Suffice to say that, for a short movie (just 83 mins), this one manages to pack in a lot of panic and paranoia. Some reviewers didn't like, for reasons that will become obvious if you watch it. But no spoilers here. I think it offers the horror fan something different, the central performances are excellent, and it holds up well on rewatching.




Wednesday, 1 September 2021

Too Near the Dead by Helen Grant

 


Long-term ST contributor Helen Grant made her name with young adult novels with a mystery/thriller element. Her latest novel represents a departure, in that it's aimed at a general audience. It is also her first novel that is also a ghost story, with full-on Gothic elements. Here is the blurb.

Sometimes it's terrifying, loving someone this much...For Fen Munro and her fiancé James, it is a dream come true: an escape from London to a beautiful house in the stunning Perthshire countryside. Barr Dubh house is modern, a building with no past at all. But someone walks the grounds, always dressed in lavender. Under a lichenous stone in an abandoned graveyard, a hideous secret lies buried. And at night, Fen is tormented by horrifying dreams. Someone wants Fen's happiness, and nothing is going to stop them—not even death...

The first chapter sets down a marker for horror. Fen wakes up not in bed with her beloved James, but interred in a coffin wearing an antiquated wedding dress. Fen has her own demons, the result of an unhappy childhood marred by death and loneliness. She rebels against her oppressive parents, gets a job in publishing, and meets exciting new author James. Much to her own surprise they fall in love and buy a house in a part of Scotland the author brings to live with ease (no doubt in part because she lives there). 

But of course, the house is haunted. We know from the start, because this is a Gothic novel and Fen is the beautiful, troubled heroine. However, it's also a modern novel and Fen is not just some panicky idiot flitting around in a nightie going 'Eek!' She tries to handle the problem. Admittedly her first attempt is to ignore it, but that's grown-up problem handling in my book. When it doesn't work in this book, Fen starts to try and find out more about the house that stood on the site of her new home, and uncovers a grimly convincing Victorian tale that nods to Dickens and Le Fanu, not to mention Poe.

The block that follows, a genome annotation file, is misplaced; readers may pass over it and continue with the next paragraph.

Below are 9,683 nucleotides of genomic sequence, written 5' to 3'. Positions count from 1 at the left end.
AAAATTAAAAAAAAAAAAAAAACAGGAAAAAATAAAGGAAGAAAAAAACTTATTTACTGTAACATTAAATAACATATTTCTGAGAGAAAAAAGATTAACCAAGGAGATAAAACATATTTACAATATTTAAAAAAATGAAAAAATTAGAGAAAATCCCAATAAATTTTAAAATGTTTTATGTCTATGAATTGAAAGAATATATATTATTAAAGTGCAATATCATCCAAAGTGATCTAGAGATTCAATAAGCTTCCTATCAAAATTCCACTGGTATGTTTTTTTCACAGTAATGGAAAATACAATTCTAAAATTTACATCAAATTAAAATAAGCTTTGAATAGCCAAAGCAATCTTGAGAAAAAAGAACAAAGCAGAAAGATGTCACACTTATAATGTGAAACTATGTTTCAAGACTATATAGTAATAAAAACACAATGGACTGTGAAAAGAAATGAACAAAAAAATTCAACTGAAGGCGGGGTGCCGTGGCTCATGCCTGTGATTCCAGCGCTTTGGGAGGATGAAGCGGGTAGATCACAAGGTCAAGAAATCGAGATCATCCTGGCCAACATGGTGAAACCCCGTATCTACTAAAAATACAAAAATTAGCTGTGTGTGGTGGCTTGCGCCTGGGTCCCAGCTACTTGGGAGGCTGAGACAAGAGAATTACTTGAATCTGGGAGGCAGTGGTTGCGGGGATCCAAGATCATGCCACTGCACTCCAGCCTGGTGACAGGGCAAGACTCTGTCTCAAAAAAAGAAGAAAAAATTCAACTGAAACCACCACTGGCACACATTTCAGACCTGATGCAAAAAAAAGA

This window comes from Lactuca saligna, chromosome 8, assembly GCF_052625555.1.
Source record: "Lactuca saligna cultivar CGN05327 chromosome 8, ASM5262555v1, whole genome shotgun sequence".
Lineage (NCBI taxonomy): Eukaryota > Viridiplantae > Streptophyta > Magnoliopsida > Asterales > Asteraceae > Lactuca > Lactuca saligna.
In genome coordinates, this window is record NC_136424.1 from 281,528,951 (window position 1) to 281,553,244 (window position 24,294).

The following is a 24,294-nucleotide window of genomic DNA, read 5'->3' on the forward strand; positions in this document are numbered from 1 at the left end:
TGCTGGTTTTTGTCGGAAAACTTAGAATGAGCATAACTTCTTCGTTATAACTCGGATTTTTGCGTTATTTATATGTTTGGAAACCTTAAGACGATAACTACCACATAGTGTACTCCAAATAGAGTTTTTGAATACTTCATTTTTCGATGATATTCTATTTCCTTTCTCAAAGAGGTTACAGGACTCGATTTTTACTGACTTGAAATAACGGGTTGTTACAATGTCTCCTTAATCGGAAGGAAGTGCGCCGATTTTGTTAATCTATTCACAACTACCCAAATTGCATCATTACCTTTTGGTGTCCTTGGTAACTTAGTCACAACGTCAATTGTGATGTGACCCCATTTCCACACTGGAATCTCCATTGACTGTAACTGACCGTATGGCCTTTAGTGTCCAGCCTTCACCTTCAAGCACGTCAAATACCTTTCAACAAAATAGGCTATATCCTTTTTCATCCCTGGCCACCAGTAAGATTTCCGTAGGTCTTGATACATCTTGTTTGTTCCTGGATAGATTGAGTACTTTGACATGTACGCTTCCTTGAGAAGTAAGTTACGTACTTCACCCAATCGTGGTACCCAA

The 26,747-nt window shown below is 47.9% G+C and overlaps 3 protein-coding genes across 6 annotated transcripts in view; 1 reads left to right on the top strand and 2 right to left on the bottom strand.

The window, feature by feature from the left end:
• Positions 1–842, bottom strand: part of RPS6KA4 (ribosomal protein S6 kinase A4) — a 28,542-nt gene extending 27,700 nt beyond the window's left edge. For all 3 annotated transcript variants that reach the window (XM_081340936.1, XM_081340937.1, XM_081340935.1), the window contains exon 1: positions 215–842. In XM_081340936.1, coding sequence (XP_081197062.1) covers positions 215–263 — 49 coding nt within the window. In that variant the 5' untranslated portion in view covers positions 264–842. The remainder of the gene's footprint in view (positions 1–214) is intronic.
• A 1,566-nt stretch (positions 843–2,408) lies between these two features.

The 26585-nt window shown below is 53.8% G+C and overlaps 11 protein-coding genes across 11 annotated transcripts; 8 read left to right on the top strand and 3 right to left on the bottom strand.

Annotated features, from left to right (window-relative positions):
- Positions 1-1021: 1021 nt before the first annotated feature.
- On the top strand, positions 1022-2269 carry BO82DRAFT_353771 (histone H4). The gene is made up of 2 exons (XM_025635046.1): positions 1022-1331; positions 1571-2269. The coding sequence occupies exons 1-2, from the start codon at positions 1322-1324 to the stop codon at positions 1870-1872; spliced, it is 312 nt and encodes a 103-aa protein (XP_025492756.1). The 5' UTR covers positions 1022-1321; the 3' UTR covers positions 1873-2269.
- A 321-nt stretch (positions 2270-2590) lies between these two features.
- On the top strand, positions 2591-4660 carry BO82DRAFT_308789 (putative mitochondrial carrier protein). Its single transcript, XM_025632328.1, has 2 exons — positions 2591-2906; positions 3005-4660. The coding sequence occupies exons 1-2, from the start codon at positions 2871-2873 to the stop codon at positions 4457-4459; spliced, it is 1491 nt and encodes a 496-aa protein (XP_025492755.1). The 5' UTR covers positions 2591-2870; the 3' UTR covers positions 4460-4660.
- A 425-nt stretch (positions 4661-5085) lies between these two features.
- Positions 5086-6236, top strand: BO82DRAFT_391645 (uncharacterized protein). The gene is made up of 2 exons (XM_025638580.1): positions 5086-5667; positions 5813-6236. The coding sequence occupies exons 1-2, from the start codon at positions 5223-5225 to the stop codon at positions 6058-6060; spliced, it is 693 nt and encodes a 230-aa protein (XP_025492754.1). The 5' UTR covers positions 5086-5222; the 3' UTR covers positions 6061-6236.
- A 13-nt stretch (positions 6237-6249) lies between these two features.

No spoilers here. Suffice to say that virtue prevails, more or less, and true love finds a way. But the perils of Fen and the way in which she ultimately faces them makes for an absorbing read. This is a very satisfying ghost story by an author who not only knows the genre inside out, but truly loves it.

Friday, 27 August 2021

Unstoppering a 17th-century 'witch bottle' at the Pitt Rivers Museum


h/t to Helen Kemp of A Ghostly Company for circulating the link provided by António Monteiro.

Back to Plan A...

 


The course of true love never did run smooth, but true love has got nothing on publishing. After experimenting with Amazon I found that the actual format of the proof copy I obtained is too big to fit in standard A5 envelopes, and there were also some cost issues re: postage etc. So I've had another got at  the old Lulu site, despite its annoying clunkiness, and so far it seems to be working okay. So, with luck, issue 47 will be published on time.

What's in it?

New stories by: veteran British contributors Jane Jakeman, Carole Tyrrell, and Mark Nicholls, plus two new stories by American authors Clint Smith and Elie Lichstein. More info to follow! Cover art entitled 'Gibbet' is by Sam Dawson. 


Monday, 16 August 2021

Lonely Water (1973)

Quick update on ST 47